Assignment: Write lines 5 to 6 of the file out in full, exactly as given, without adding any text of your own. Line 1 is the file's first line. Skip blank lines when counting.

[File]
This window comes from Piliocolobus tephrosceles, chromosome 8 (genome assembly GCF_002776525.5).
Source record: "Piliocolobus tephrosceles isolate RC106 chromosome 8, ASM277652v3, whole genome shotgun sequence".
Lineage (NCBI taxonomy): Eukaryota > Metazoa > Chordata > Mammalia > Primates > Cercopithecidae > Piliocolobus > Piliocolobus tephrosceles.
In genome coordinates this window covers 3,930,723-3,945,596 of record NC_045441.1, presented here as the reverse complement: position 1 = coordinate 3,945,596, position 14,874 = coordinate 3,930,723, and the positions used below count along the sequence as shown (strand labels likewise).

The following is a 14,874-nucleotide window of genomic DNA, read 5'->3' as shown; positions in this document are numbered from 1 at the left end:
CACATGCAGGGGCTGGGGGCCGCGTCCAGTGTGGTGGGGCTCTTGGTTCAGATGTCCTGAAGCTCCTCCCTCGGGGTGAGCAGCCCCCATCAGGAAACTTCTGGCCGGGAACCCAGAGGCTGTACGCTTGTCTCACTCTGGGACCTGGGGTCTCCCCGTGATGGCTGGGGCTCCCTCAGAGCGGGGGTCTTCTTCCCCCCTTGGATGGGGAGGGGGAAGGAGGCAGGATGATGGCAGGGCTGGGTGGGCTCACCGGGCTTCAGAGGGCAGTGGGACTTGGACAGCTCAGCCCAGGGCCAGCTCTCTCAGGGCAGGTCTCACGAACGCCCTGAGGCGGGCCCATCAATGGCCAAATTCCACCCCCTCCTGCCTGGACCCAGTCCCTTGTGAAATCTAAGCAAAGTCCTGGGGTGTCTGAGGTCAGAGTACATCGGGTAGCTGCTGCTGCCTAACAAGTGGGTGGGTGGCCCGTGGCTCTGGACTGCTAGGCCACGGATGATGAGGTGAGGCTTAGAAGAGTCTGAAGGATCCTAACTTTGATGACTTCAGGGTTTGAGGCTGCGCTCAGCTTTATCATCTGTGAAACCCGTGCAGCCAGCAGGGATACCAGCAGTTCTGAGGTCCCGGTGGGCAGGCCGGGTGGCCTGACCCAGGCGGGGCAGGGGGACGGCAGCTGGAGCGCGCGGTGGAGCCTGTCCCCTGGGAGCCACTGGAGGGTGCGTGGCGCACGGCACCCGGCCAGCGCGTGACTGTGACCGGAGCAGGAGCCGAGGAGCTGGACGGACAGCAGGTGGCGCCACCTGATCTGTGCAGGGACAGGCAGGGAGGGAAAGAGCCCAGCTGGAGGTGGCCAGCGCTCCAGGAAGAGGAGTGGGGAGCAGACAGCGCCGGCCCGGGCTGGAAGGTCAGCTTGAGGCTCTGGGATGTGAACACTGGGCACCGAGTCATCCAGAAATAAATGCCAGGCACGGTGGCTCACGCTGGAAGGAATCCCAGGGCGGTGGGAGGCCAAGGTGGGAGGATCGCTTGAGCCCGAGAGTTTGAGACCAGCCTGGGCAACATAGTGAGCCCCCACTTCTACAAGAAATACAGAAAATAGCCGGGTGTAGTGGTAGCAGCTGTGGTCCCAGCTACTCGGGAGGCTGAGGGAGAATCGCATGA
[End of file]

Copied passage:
The following is a 14,874-nucleotide window of genomic DNA, read 5'->3' as shown; positions in this document are numbered from 1 at the left end:
CACATGCAGGGGCTGGGGGCCGCGTCCAGTGTGGTGGGGCTCTTGGTTCAGATGTCCTGAAGCTCCTCCCTCGGGGTGAGCAGCCCCCATCAGGAAACTTCTGGCCGGGAACCCAGAGGCTGTACGCTTGTCTCACTCTGGGACCTGGGGTCTCCCCGTGATGGCTGGGGCTCCCTCAGAGCGGGGGTCTTCTTCCCCCCTTGGATGGGGAGGGGGAAGGAGGCAGGATGATGGCAGGGCTGGGTGGGCTCACCGGGCTTCAGAGGGCAGTGGGACTTGGACAGCTCAGCCCAGGGCCAGCTCTCTCAGGGCAGGTCTCACGAACGCCCTGAGGCGGGCCCATCAATGGCCAAATTCCACCCCCTCCTGCCTGGACCCAGTCCCTTGTGAAATCTAAGCAAAGTCCTGGGGTGTCTGAGGTCAGAGTACATCGGGTAGCTGCTGCTGCCTAACAAGTGGGTGGGTGGCCCGTGGCTCTGGACTGCTAGGCCACGGATGATGAGGTGAGGCTTAGAAGAGTCTGAAGGATCCTAACTTTGATGACTTCAGGGTTTGAGGCTGCGCTCAGCTTTATCATCTGTGAAACCCGTGCAGCCAGCAGGGATACCAGCAGTTCTGAGGTCCCGGTGGGCAGGCCGGGTGGCCTGACCCAGGCGGGGCAGGGGGACGGCAGCTGGAGCGCGCGGTGGAGCCTGTCCCCTGGGAGCCACTGGAGGGTGCGTGGCGCACGGCACCCGGCCAGCGCGTGACTGTGACCGGAGCAGGAGCCGAGGAGCTGGACGGACAGCAGGTGGCGCCACCTGATCTGTGCAGGGACAGGCAGGGAGGGAAAGAGCCCAGCTGGAGGTGGCCAGCGCTCCAGGAAGAGGAGTGGGGAGCAGACAGCGCCGGCCCGGGCTGGAAGGTCAGCTTGAGGCTCTGGGATGTGAACACTGGGCACCGAGTCATCCAGAAATAAATGCCAGGCACGGTGGCTCACGCTGGAAGGAATCCCAGGGCGGTGGGAGGCCAAGGTGGGAGGATCGCTTGAGCCCGAGAGTTTGAGACCAGCCTGGGCAACATAGTGAGCCCCCACTTCTACAAGAAATACAGAAAATAGCCGGGTGTAGTGGTAGCAGCTGTGGTCCCAGCTACTCGGGAGGCTGAGGGAGAATCGCATGA